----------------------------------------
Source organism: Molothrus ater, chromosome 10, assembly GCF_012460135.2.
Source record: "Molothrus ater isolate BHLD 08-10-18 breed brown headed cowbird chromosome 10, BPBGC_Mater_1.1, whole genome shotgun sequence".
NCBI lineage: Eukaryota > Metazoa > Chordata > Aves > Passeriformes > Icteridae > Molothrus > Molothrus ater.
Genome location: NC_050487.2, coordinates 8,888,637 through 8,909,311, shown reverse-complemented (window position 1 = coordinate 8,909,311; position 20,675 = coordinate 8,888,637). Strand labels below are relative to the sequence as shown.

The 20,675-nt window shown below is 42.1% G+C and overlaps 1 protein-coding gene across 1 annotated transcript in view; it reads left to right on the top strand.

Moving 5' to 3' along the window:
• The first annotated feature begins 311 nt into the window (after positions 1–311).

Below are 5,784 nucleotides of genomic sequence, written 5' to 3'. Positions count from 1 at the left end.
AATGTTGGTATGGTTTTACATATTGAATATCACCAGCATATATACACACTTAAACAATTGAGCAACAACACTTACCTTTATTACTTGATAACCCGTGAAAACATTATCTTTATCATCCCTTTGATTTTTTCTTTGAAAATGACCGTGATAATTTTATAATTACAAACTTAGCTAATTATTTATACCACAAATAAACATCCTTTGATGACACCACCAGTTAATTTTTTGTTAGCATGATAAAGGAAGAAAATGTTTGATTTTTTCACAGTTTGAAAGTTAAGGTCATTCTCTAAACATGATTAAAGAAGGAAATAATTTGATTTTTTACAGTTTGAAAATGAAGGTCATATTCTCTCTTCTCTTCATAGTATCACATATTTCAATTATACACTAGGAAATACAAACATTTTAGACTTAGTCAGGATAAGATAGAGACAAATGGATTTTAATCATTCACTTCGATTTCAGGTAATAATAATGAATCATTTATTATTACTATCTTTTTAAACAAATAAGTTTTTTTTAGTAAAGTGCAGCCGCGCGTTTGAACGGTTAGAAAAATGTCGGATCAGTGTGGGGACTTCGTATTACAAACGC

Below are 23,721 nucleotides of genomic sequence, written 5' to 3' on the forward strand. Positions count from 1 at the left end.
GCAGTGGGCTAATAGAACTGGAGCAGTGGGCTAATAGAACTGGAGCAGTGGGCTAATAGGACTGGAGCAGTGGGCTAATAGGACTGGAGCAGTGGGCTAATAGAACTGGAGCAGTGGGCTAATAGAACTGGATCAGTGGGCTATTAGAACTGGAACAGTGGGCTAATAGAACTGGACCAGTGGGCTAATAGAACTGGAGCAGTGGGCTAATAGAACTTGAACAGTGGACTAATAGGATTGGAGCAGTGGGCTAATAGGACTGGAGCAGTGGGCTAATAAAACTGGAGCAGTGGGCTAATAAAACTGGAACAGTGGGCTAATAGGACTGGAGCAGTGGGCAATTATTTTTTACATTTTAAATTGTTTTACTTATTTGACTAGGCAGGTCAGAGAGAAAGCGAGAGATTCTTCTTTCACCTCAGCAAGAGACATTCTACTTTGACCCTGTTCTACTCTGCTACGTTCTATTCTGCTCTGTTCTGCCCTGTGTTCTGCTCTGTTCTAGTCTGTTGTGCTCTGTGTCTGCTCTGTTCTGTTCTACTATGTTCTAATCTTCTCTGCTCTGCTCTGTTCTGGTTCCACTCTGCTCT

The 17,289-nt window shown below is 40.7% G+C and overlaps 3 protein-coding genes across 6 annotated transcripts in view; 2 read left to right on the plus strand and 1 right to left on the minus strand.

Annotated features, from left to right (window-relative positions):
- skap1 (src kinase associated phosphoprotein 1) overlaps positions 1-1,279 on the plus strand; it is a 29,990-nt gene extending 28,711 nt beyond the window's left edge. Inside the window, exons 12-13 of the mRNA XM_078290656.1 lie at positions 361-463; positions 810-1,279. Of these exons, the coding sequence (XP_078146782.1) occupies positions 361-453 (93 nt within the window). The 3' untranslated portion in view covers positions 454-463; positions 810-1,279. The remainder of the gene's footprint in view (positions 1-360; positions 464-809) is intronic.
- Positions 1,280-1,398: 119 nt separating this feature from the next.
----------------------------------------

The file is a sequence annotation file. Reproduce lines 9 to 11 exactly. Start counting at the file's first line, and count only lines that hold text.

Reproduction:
AATGTTGGTATGGTTTTACATATTGAATATCACCAGCATATATACACACTTAAACAATTGAGCAACAACACTTACCTTTATTACTTGATAACCCGTGAAAACATTATCTTTATCATCCCTTTGATTTTTTCTTTGAAAATGACCGTGATAATTTTATAATTACAAACTTAGCTAATTATTTATACCACAAATAAACATCCTTTGATGACACCACCAGTTAATTTTTTGTTAGCATGATAAAGGAAGAAAATGTTTGATTTTTTCACAGTTTGAAAGTTAAGGTCATTCTCTAAACATGATTAAAGAAGGAAATAATTTGATTTTTTACAGTTTGAAAATGAAGGTCATATTCTCTCTTCTCTTCATAGTATCACATATTTCAATTATACACTAGGAAATACAAACATTTTAGACTTAGTCAGGATAAGATAGAGACAAATGGATTTTAATCATTCACTTCGATTTCAGGTAATAATAATGAATCATTTATTATTACTATCTTTTTAAACAAATAAGTTTTTTTTAGTAAAGTGCAGCCGCGCGTTTGAACGGTTAGAAAAATGTCGGATCAGTGTGGGGACTTCGTATTACAAACGC

Below are 23,721 nucleotides of genomic sequence, written 5' to 3' on the forward strand. Positions count from 1 at the left end.
GCAGTGGGCTAATAGAACTGGAGCAGTGGGCTAATAGAACTGGAGCAGTGGGCTAATAGGACTGGAGCAGTGGGCTAATAGGACTGGAGCAGTGGGCTAATAGAACTGGAGCAGTGGGCTAATAGAACTGGATCAGTGGGCTATTAGAACTGGAACAGTGGGCTAATAGAACTGGACCAGTGGGCTAATAGAACTGGAGCAGTGGGCTAATAGAACTTGAACAGTGGACTAATAGGATTGGAGCAGTGGGCTAATAGGACTGGAGCAGTGGGCTAATAAAACTGGAGCAGTGGGCTAATAAAACTGGAACAGTGGGCTAATAGGACTGGAGCAGTGGGCAATTATTTTTTACATTTTAAATTGTTTTACTTATTTGACTAGGCAGGTCAGAGAGAAAGCGAGAGATTCTTCTTTCACCTCAGCAAGAGACATTCTACTTTGACCCTGTTCTACTCTGCTACGTTCTATTCTGCTCTGTTCTGCCCTGTGTTCTGCTCTGTTCTAGTCTGTTGTGCTCTGTGTCTGCTCTGTTCTGTTCTACTATGTTCTAATCTTCTCTGCTCTGCTCTGTTCTGGTTCCACTCTGCTCT